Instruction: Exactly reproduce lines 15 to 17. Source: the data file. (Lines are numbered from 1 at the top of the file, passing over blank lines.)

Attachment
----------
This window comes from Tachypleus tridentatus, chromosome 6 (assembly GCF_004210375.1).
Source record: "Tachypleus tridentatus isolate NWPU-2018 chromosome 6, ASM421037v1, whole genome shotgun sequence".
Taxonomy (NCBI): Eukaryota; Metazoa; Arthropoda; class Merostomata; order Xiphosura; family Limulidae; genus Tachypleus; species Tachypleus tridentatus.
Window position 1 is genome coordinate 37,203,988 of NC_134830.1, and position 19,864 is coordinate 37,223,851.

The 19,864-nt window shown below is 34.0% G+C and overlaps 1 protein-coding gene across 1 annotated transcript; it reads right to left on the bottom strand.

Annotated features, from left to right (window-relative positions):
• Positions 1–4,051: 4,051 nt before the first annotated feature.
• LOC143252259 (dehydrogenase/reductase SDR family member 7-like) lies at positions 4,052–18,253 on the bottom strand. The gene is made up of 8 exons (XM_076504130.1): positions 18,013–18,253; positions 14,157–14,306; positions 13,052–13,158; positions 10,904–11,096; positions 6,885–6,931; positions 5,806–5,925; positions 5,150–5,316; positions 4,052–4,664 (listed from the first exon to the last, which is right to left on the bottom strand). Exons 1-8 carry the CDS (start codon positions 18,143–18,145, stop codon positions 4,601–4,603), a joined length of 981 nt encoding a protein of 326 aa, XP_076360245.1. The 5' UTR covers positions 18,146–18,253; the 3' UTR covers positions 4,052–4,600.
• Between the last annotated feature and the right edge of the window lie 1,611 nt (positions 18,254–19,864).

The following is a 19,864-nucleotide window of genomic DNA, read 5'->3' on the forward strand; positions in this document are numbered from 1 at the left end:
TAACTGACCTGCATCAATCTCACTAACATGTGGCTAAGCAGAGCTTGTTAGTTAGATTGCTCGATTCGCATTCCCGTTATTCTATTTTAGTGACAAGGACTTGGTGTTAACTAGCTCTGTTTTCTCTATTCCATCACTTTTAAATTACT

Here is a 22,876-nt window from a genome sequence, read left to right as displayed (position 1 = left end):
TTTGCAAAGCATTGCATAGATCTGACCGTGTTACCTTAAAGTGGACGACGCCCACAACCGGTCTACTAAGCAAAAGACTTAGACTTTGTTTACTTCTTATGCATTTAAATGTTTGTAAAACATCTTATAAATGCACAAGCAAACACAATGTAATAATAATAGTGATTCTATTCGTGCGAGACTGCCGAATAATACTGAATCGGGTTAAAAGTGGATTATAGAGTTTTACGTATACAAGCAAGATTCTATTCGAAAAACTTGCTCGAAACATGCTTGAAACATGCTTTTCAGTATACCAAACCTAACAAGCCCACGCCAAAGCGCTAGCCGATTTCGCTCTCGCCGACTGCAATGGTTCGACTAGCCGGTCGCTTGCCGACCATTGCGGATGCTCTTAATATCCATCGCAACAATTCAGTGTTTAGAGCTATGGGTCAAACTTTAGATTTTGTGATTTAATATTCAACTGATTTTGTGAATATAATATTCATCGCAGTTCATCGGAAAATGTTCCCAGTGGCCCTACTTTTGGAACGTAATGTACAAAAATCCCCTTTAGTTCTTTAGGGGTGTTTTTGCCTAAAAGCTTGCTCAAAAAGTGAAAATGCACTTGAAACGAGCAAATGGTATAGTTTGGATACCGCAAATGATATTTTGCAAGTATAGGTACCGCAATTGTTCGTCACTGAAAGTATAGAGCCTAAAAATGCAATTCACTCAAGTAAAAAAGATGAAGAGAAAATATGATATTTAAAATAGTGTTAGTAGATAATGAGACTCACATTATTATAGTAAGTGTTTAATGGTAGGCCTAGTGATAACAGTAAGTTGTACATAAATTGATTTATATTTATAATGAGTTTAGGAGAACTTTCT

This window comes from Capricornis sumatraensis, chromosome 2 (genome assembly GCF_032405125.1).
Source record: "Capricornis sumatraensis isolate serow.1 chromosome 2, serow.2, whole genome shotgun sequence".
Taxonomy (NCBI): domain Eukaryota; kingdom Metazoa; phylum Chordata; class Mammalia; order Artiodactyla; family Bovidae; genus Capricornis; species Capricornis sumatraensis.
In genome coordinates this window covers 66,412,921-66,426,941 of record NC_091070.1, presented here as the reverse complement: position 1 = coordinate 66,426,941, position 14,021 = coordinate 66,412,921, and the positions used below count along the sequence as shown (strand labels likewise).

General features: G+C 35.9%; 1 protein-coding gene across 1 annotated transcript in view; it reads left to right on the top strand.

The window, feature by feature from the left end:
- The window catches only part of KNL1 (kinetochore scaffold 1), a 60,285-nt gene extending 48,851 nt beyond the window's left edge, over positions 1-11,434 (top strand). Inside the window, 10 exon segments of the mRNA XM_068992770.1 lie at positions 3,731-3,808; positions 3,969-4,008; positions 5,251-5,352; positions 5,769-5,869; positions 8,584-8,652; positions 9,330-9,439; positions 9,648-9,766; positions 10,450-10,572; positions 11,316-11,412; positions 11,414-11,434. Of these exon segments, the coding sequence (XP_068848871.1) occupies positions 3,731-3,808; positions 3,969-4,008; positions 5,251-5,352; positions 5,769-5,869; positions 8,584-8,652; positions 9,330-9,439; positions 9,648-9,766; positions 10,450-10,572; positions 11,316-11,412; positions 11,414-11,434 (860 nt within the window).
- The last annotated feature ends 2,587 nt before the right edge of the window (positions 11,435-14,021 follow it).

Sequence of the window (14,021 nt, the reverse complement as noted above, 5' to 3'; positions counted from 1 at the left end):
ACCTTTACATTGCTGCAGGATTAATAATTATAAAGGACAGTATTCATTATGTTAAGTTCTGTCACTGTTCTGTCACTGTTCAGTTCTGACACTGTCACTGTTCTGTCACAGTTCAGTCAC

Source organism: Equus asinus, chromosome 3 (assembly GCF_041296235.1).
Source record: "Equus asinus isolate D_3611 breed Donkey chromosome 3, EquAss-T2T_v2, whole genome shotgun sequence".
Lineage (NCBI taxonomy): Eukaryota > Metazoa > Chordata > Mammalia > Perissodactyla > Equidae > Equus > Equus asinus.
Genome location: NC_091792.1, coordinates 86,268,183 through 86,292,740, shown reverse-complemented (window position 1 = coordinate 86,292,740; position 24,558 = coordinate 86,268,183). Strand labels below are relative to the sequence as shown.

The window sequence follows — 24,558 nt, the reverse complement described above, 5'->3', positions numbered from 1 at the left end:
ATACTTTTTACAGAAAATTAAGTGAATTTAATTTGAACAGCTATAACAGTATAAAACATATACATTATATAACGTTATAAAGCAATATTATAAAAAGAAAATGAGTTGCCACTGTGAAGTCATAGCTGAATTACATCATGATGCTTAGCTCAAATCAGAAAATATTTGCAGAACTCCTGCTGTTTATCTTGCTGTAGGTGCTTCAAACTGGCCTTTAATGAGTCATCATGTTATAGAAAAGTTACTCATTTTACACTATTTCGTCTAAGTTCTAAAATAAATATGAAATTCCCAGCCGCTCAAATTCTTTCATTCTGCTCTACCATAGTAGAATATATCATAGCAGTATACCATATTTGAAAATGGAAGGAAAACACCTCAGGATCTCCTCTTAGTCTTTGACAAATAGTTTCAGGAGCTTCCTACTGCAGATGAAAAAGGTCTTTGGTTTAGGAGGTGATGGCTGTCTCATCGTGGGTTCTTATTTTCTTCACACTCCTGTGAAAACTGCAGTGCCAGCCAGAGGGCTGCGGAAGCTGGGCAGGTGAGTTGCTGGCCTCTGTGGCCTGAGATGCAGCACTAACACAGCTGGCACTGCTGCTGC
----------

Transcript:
Source record: "Capricornis sumatraensis isolate serow.1 chromosome 2, serow.2, whole genome shotgun sequence".
Taxonomy (NCBI): domain Eukaryota; kingdom Metazoa; phylum Chordata; class Mammalia; order Artiodactyla; family Bovidae; genus Capricornis; species Capricornis sumatraensis.
In genome coordinates this window covers 66,412,921-66,426,941 of record NC_091070.1, presented here as the reverse complement: position 1 = coordinate 66,426,941, position 14,021 = coordinate 66,412,921, and the positions used below count along the sequence as shown (strand labels likewise).